Most Asian stock market indices were trading in the red with the Shanghai Composite down 0.09% at 3,168.49 as of 5:39am GMT, following overnight decline on both Wall Street and a fall in oil prices. China's less-than-expected consumer inflation numbers also impacted the markets.
On Monday (9 January), most indices in the US slipped ahead of US President-elect Donald Trump's news conference scheduled for Wednesday. The Dow Jones industrial average failed to touch its March highs of 20,000 and instead slipped 0.38% to close at 19,887.38. Meanwhile, the S&P 500 index fell 0.35% to end at 2,268.90.
Oil prices too plunged, down as much as 4% overnight, to touch a three-week low amid doubts over Opec nations such as Saudi Arabia and non-Opec nations like Russia sticking to their recent agreement to cut output. Investors also doubted if the cuts were enough to stabilise crude prices as other producers such as the US increase supplies.
"It's unusual to have these agreements last for very long because inevitably someone cheats... It's certainly conceivable that the agreement falls apart and you get more production than anticipated in addition to already thinking that it (the oil price) should be lower because of dollar strength," Daniel Morris, senior investment strategist at BNP Paribas Investment Partners, was quoted as saying by Reuters.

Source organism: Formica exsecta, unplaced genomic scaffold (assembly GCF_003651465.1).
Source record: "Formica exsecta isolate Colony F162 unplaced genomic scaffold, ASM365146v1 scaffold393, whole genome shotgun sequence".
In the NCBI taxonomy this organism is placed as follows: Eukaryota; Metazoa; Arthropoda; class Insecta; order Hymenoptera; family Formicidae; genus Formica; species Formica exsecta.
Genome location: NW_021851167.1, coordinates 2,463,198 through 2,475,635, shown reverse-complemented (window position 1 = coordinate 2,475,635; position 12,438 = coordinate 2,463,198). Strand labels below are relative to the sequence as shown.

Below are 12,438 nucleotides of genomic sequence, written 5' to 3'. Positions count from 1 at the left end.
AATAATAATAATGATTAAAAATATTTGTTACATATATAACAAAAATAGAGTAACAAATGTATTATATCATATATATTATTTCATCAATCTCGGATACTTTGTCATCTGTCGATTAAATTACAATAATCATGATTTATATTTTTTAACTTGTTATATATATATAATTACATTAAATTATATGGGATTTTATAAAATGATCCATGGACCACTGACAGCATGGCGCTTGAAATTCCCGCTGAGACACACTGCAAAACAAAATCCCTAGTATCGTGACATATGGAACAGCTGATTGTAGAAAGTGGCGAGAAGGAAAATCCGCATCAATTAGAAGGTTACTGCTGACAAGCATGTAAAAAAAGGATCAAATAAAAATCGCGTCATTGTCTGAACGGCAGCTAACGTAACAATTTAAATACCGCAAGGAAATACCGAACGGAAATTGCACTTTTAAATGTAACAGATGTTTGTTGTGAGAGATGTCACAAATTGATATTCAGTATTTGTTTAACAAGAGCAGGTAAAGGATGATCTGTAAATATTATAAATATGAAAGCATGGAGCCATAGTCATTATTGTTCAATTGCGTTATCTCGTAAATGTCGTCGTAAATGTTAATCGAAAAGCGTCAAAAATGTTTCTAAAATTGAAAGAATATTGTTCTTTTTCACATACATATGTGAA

Meanwhile, China's producer price index number for December 2016 rose 5.5% on-year to hit a five-year high. Consumer inflation was up 2.1% on-year, disappointing investors as the figure was lower than the 2.3% expected by a Reuters poll.
Indices in the region were trading as follows at 5.56am GMT:
|Hong Kong||Hang Seng Index||22,679.80||Up||0.54%|
On 9 January, the FTSE 100 Index closed 0.38% higher at 7,237.77.
Among commodities, oil prices bounced back after suffering their biggest one-day loss in six weeks on Monday. As of 12.48am EST, WTI crude oil was trading 0.13% higher at $52.03 (£42.82) a barrel, while Brent crude was trading 0.16% higher at $55.03 a barrel.